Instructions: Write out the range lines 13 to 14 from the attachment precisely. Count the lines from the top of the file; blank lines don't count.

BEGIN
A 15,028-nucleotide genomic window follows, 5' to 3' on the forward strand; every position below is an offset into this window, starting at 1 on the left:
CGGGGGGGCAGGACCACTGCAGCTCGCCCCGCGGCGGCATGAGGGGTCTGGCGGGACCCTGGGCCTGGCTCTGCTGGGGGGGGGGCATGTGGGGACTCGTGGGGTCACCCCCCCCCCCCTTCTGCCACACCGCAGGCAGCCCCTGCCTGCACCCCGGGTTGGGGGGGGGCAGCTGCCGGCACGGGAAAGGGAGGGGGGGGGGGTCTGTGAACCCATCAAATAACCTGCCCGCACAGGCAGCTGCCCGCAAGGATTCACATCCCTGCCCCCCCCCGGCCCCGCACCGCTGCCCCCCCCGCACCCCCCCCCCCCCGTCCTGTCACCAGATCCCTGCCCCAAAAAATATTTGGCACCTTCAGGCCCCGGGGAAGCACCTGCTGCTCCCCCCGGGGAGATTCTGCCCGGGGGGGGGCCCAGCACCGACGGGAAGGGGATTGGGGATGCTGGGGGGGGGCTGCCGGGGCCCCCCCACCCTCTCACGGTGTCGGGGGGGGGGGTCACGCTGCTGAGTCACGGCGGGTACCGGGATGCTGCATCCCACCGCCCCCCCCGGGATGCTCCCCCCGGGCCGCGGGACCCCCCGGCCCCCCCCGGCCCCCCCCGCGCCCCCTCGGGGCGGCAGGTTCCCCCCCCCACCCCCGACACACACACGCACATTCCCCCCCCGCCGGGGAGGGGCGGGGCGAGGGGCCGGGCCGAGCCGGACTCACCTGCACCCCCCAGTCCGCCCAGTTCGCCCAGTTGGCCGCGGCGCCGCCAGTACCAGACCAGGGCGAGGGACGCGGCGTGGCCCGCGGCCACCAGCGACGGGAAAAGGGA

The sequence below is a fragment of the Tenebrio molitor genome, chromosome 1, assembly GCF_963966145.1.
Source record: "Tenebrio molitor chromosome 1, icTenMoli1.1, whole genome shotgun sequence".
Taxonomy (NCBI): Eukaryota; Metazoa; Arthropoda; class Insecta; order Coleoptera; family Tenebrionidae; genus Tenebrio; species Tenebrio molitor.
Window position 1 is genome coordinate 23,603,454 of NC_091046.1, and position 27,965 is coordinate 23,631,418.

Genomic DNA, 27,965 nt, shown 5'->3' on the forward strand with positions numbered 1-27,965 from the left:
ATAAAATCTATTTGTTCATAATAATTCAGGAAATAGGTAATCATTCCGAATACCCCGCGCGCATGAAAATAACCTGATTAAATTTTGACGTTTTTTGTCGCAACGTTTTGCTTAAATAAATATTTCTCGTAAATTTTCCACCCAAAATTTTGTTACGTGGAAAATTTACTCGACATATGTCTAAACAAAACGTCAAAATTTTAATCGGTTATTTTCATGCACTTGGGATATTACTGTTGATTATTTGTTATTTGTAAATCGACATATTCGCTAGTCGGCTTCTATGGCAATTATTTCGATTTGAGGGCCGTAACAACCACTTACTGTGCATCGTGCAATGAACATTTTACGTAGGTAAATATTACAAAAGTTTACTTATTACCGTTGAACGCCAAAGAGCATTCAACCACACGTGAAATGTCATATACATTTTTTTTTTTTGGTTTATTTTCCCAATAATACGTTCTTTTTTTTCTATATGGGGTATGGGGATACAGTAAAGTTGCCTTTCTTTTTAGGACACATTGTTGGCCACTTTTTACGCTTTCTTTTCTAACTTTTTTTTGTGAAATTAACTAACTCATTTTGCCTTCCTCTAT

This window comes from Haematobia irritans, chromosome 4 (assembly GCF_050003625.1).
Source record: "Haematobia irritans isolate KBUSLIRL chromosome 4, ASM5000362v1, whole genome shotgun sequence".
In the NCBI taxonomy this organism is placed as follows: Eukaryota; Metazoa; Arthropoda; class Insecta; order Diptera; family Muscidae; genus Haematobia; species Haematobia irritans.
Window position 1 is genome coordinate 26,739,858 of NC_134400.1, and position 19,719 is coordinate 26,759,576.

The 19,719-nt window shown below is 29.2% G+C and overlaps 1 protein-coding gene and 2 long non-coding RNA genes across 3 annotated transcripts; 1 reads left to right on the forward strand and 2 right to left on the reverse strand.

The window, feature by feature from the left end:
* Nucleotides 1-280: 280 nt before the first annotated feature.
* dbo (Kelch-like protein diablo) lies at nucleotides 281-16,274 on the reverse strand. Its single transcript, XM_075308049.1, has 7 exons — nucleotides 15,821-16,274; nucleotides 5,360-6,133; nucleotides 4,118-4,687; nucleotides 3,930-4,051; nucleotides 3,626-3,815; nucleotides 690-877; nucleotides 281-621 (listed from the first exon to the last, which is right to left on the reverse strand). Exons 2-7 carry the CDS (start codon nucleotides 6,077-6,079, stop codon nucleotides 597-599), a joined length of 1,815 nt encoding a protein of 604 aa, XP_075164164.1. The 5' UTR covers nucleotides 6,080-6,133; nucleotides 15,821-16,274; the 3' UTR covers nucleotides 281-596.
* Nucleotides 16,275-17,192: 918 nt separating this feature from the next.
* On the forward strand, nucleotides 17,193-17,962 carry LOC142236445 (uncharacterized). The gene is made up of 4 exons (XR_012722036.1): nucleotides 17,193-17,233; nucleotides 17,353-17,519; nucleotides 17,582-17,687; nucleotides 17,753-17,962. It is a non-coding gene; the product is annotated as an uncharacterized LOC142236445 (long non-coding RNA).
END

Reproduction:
The 19,719-nt window shown below is 29.2% G+C and overlaps 1 protein-coding gene and 2 long non-coding RNA genes across 3 annotated transcripts; 1 reads left to right on the forward strand and 2 right to left on the reverse strand.

The window, feature by feature from the left end: